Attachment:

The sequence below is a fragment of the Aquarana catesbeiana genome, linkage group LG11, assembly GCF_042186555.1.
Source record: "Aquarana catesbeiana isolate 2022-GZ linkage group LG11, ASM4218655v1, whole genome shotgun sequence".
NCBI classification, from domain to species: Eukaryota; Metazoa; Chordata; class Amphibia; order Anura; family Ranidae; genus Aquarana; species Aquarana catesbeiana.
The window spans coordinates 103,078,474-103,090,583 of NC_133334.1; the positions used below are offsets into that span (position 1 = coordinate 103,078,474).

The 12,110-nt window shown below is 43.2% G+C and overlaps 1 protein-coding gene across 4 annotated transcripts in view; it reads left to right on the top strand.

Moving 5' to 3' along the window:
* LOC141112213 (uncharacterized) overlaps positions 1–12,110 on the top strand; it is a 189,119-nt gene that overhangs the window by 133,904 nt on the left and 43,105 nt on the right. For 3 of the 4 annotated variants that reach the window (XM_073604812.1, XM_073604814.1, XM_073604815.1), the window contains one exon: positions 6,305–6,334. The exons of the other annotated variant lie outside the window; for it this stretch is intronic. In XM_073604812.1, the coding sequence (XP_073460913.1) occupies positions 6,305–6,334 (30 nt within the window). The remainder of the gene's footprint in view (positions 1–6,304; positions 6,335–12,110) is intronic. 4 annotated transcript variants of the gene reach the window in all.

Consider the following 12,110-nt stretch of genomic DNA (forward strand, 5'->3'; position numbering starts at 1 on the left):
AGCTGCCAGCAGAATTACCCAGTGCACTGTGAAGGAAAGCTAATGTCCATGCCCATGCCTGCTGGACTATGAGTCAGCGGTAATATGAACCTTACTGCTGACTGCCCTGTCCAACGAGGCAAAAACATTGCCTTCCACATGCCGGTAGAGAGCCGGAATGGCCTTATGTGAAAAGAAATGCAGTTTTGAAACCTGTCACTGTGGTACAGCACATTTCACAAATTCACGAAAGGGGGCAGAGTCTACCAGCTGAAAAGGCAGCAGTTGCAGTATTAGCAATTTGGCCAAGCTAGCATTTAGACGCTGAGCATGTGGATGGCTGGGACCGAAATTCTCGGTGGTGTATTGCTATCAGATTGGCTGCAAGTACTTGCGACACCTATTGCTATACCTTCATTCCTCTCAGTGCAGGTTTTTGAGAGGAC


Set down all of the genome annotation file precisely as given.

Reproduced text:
The sequence below is a fragment of the Aquarana catesbeiana genome, linkage group LG11, assembly GCF_042186555.1.
Source record: "Aquarana catesbeiana isolate 2022-GZ linkage group LG11, ASM4218655v1, whole genome shotgun sequence".
NCBI classification, from domain to species: Eukaryota; Metazoa; Chordata; class Amphibia; order Anura; family Ranidae; genus Aquarana; species Aquarana catesbeiana.
The window spans coordinates 103,078,474-103,090,583 of NC_133334.1; the positions used below are offsets into that span (position 1 = coordinate 103,078,474).

The 12,110-nt window shown below is 43.2% G+C and overlaps 1 protein-coding gene across 4 annotated transcripts in view; it reads left to right on the top strand.

Moving 5' to 3' along the window:
* LOC141112213 (uncharacterized) overlaps positions 1–12,110 on the top strand; it is a 189,119-nt gene that overhangs the window by 133,904 nt on the left and 43,105 nt on the right. For 3 of the 4 annotated variants that reach the window (XM_073604812.1, XM_073604814.1, XM_073604815.1), the window contains one exon: positions 6,305–6,334. The exons of the other annotated variant lie outside the window; for it this stretch is intronic. In XM_073604812.1, the coding sequence (XP_073460913.1) occupies positions 6,305–6,334 (30 nt within the window). The remainder of the gene's footprint in view (positions 1–6,304; positions 6,335–12,110) is intronic. 4 annotated transcript variants of the gene reach the window in all.

Consider the following 12,110-nt stretch of genomic DNA (forward strand, 5'->3'; position numbering starts at 1 on the left):
AGCTGCCAGCAGAATTACCCAGTGCACTGTGAAGGAAAGCTAATGTCCATGCCCATGCCTGCTGGACTATGAGTCAGCGGTAATATGAACCTTACTGCTGACTGCCCTGTCCAACGAGGCAAAAACATTGCCTTCCACATGCCGGTAGAGAGCCGGAATGGCCTTATGTGAAAAGAAATGCAGTTTTGAAACCTGTCACTGTGGTACAGCACATTTCACAAATTCACGAAAGGGGGCAGAGTCTACCAGCTGAAAAGGCAGCAGTTGCAGTATTAGCAATTTGGCCAAGCTAGCATTTAGACGCTGAGCATGTGGATGGCTGGGACCGAAATTCTCGGTGGTGTATTGCTATCAGATTGGCTGCAAGTACTTGCGACACCTATTGCTATACCTTCATTCCTCTCAGTGCAGGTTTTTGAGAGGAC